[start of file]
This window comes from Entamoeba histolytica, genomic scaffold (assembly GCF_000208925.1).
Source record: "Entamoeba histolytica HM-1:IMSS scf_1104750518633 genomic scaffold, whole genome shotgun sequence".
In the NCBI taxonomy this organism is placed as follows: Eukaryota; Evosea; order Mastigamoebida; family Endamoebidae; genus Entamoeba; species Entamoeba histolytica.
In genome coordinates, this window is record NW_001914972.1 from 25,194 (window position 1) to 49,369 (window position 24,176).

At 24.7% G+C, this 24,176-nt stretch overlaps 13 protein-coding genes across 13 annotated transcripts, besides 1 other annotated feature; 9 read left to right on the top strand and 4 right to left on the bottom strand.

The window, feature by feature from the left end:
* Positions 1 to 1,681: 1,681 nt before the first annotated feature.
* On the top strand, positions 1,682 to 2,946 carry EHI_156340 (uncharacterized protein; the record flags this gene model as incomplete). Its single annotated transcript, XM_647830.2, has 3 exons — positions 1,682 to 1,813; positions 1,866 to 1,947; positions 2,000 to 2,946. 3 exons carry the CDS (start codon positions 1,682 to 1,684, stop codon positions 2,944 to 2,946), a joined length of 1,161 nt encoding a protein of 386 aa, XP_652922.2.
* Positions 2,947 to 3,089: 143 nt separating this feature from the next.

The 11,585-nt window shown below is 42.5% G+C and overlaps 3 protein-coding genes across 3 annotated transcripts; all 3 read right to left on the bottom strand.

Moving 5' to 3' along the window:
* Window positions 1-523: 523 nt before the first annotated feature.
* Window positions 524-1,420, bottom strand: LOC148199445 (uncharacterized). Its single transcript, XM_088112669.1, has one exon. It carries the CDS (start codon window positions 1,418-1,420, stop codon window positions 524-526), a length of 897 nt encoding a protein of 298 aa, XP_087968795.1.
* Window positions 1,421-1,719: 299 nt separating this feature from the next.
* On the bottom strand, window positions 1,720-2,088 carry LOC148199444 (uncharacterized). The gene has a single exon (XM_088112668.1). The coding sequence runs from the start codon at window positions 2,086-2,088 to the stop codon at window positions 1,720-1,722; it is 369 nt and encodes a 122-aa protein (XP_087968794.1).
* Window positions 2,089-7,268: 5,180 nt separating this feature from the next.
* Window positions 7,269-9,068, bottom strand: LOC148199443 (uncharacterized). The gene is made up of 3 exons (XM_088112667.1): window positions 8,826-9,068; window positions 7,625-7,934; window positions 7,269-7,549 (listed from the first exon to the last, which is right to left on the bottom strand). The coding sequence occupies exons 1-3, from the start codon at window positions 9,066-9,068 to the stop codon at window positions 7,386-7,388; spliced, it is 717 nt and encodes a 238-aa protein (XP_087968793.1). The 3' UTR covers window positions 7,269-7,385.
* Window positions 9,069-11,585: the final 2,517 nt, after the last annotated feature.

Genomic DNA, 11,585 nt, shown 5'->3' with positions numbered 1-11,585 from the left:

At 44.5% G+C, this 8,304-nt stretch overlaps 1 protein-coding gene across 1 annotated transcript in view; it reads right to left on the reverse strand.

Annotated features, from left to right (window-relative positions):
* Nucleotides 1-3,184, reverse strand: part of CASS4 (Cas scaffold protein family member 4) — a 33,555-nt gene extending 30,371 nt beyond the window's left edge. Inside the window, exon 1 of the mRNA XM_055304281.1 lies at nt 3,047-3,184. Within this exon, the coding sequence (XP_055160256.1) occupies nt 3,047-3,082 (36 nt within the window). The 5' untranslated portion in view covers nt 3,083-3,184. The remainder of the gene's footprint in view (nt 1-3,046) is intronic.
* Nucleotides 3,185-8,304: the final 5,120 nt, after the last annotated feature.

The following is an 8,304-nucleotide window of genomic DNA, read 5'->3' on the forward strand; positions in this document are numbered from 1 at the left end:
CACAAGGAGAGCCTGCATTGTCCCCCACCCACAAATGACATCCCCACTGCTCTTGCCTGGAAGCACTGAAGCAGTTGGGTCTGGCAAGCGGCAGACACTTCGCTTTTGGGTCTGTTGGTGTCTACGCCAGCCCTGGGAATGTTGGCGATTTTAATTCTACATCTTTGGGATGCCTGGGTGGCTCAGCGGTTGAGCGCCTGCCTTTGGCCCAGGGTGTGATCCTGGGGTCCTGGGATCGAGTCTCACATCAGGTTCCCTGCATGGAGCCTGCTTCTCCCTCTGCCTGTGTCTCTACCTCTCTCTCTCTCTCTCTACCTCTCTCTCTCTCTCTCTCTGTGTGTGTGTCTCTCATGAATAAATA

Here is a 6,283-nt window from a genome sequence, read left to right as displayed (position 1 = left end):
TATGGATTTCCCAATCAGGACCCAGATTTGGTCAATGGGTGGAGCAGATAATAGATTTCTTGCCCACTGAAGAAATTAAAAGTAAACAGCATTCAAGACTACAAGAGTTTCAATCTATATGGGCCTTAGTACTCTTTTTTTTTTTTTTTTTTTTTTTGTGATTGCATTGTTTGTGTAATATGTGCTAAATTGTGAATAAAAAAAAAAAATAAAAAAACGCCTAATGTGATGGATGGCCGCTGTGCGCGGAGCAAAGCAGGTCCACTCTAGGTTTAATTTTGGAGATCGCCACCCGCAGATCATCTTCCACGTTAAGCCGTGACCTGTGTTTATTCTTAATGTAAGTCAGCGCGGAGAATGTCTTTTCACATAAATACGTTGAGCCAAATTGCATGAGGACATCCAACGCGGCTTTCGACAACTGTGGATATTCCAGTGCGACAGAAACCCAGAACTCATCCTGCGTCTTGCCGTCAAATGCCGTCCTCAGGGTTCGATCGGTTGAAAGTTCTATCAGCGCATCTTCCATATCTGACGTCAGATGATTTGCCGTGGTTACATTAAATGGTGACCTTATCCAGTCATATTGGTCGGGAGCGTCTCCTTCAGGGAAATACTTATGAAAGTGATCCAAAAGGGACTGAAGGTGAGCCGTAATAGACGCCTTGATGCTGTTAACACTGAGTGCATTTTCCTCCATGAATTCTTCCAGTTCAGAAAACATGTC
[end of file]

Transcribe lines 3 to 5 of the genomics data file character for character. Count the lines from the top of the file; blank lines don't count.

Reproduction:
In the NCBI taxonomy this organism is placed as follows: Eukaryota; Evosea; order Mastigamoebida; family Endamoebidae; genus Entamoeba; species Entamoeba histolytica.
In genome coordinates, this window is record NW_001914972.1 from 25,194 (window position 1) to 49,369 (window position 24,176).

At 24.7% G+C, this 24,176-nt stretch overlaps 13 protein-coding genes across 13 annotated transcripts, besides 1 other annotated feature; 9 read left to right on the top strand and 4 right to left on the bottom strand.